Q: Please provide an updated review on exercise-induced collapse in Labrador Retrievers.
A: Dr. Susan M. Taylor gave an excellent lecture on "Exercise-Induced Collapse in Labrador Retrievers: An Update" at the 2008
American College of Veterinary Internal Medicine Forum in San Antonio. Here are some relevant points:
A syndrome of exercise-induced collapse (EIC) in Labrador Retrievers was first described in the veterinary literature in 1993.
During the last 15 years, EIC has been recognized with increasing frequency by veterinarians, dog trainers and owners.
For years veterinarians evaluated affected dogs for episodes of collapse, and speculated that their episodes were due to heat
intolerance, low blood sugar, cardiac arrhythmias or possibly metabolic myopathies.
Now that it has been established as a specific disorder, it is evident that EIC is the most common reason for exercise intolerance
and collapse in young, apparently healthy Labrador Retrievers.
Affected dogs can tolerate mild to moderate exercise, but occasionally become ataxic and collapse after five to 15 minutes
of participation in trigger activities involving strenuous exercise.
A comprehensive investigation has been ongoing for nearly a decade, involving investigators from the University of Saskatchewan,
the University of Minnesota and the Comparative Neuromuscular Unit at the University of California.
A survey of owners of Labrador Retrievers with presumed EIC was performed. To participate in the survey, dogs had to be purebred
and registered, have experienced at least three episodes and veterinary evaluation must have ruled out systemic and cardiac
causes of exercise intolerance or collapse. Over 350 completed surveys were received, and 225 met the survey criteria.
Clinical and laboratory evaluation of 14 dogs with EIC at rest and during and following completion of a standardized strenuous-exercise
protocol was compared with findings from 14 Labrador Retrievers without EIC performing the same exercise.
Physical examination, neurologic examination, thoracic radiographs, ECG, echocardiography, CBC, biochemical profile and acetylcholine
receptor antibody were performed on each dog at rest. Plasma and urine carnitine were measured.
Dogs retrieved a soft plastic dummy repeatedly for 10 minutes or until a gait abnormality was apparent. Exercise and recovery
were videotaped. At the conclusion of exercise, rectal temperature, pulse rate and character, limb reflexes, arterial blood
gas, plasma lactate and pyruvate and a serum biochemistry panel were performed.
Sequential re-evaluation of temperature, pulse rate and character, lactate and pyruvate and limb reflexes continued for 120
minutes following termination of exercise. Muscle biop-sies were collected on the day after exercise for analysis.
Who gets EIC?
Most, but not all, affected dogs are from field-trial breedings. Signs first become apparent in young dogs between 5 months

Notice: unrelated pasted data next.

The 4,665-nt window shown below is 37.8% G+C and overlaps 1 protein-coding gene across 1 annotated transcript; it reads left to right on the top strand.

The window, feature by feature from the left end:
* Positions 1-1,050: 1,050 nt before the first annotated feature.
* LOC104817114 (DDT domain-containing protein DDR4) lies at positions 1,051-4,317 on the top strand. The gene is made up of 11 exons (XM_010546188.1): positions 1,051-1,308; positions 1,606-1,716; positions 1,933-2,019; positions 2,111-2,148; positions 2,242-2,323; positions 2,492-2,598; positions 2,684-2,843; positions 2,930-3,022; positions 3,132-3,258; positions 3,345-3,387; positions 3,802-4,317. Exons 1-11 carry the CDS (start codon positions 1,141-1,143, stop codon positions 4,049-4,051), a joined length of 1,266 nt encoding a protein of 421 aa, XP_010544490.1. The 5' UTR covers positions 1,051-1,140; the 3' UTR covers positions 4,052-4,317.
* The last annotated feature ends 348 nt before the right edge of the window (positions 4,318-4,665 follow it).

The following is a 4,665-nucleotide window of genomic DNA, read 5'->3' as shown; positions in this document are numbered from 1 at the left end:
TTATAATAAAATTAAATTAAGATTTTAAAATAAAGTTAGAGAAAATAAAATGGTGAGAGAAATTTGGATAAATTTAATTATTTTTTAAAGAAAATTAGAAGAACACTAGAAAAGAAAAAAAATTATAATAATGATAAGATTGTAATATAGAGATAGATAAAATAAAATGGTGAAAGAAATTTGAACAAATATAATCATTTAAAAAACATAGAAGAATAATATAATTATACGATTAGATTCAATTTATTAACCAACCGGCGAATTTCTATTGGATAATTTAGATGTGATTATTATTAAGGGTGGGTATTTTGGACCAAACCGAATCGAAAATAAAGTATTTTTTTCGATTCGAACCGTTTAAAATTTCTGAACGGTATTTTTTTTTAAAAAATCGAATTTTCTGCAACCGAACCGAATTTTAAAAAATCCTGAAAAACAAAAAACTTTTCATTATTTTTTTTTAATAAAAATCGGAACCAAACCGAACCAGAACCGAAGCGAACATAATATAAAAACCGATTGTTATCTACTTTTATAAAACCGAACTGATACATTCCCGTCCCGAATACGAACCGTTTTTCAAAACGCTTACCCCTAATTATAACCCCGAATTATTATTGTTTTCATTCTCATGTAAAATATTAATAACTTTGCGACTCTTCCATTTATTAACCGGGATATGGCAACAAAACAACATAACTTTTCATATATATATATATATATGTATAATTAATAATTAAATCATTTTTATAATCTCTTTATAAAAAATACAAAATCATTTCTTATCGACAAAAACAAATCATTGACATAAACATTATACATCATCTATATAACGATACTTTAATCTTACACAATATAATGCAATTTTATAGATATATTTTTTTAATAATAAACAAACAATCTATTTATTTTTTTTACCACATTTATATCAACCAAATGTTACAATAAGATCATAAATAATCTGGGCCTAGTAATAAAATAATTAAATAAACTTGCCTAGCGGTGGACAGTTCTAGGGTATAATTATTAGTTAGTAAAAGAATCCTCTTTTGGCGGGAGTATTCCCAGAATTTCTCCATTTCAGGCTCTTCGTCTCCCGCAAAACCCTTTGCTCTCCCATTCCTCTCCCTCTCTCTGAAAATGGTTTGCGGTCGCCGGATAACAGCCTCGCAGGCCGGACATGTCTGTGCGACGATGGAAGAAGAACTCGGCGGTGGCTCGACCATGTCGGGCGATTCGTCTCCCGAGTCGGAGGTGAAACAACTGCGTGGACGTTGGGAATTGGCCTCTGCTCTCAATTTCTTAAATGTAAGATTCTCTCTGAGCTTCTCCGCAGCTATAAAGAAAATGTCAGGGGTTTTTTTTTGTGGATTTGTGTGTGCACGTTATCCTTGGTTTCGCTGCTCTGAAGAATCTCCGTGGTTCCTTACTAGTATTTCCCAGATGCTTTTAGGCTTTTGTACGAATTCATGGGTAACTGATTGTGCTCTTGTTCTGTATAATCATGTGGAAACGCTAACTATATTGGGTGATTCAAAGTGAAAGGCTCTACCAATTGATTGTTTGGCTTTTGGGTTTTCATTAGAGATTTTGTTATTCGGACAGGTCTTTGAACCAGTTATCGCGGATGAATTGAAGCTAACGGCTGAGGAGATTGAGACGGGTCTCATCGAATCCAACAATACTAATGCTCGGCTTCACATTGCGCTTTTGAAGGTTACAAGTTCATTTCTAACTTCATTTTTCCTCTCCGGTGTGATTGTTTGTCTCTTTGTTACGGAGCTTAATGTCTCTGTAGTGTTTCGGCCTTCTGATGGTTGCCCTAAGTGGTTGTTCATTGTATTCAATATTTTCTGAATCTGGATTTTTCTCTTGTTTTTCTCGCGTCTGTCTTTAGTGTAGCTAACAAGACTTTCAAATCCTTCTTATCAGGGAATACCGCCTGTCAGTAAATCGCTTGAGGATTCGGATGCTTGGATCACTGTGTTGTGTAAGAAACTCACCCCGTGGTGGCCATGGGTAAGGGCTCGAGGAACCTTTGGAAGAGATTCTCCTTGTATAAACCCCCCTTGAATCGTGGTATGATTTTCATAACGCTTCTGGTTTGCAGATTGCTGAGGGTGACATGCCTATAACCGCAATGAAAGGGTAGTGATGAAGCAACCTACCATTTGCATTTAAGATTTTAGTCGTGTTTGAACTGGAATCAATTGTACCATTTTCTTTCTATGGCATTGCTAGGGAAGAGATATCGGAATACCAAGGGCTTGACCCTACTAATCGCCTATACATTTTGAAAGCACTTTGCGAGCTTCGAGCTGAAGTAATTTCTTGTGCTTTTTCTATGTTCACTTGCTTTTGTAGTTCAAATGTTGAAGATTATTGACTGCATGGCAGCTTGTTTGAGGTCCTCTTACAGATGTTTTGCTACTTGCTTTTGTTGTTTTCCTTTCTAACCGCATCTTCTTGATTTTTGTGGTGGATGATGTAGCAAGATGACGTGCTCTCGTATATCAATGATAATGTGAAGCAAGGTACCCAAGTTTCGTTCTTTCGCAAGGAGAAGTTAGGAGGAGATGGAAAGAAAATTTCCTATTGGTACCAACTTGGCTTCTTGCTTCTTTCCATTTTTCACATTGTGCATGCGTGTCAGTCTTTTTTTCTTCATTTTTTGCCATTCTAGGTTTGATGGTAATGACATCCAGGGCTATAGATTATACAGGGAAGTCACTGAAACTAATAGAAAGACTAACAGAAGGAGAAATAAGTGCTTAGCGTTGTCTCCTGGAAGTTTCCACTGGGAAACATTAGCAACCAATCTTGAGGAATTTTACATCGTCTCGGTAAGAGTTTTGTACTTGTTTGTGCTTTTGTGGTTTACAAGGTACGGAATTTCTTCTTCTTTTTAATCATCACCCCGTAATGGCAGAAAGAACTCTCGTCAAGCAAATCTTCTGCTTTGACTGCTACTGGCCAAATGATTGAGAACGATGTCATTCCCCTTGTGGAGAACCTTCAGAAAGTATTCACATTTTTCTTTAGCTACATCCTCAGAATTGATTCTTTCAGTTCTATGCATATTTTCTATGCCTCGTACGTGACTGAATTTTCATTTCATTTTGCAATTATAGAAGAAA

and 5 years of age. Labradors of all colors (black, yellow, chocolate) are affected. Littermates and other related dogs are
commonly affected. Dogs with EIC usually are described as being extremely fit and muscular with an excitable temperament and
lots of retrieving drive.
Affected dogs can tolerate mild to moderate exercise, but occasionally after five to 15 minutes of strenuous exercise they
develop weakness, apparent incoordination and then collapse.
Early gait changes include a rocking or forced gait, carpal hyperextension and excessive pelvic-limb abduction when turning.
The abnormalities are progressive, and dogs that remain ambulatory typically walk with a flexed (crouched) rear limb gait
characterized by long strides, excessive limb abduction during turning and a basewide stance.
Owners describe the rear limbs as "floppy" and the gait as wobbly or "loose." Some dogs are affected in all four limbs, resulting
in collapse and inability to rise during a severe episode; some lose all voluntary motor ability. Some recumbent dogs exhibit
markedly increased forelimb extensor tone. Hypermetria and loss of balance are common, particularly during recovery.
Gait, posture and balance abnormalities suggest neurologic dysfunction during the episode. Most dogs are mentally normal,
but some appear dazed or confused during an episode. Dogs do not seem to be in pain during or after the collapse, and usually
are anxious to continue participating in the activity. Patellar reflexes are absent after exercise in collapsing dogs, and
do not reappear until five to 30 minutes after exercise. After 10 to 30 minutes of rest, the dogs return to normal.
Activities associated with inducing collapse episodes in EIC-susceptible dogs include "fun" retrieves, retrieving bumpers
or birds on land as part of a training exercise or field trial, excited play with other dogs and upland hunting.
Factors perceived by owners as contributing to the likelihood that an EIC-susceptible dog will collapse on a given day or
during a particular exercise include extreme excitement associated with the trigger activity, stress during formal training
and excessive environmental heat and humidity.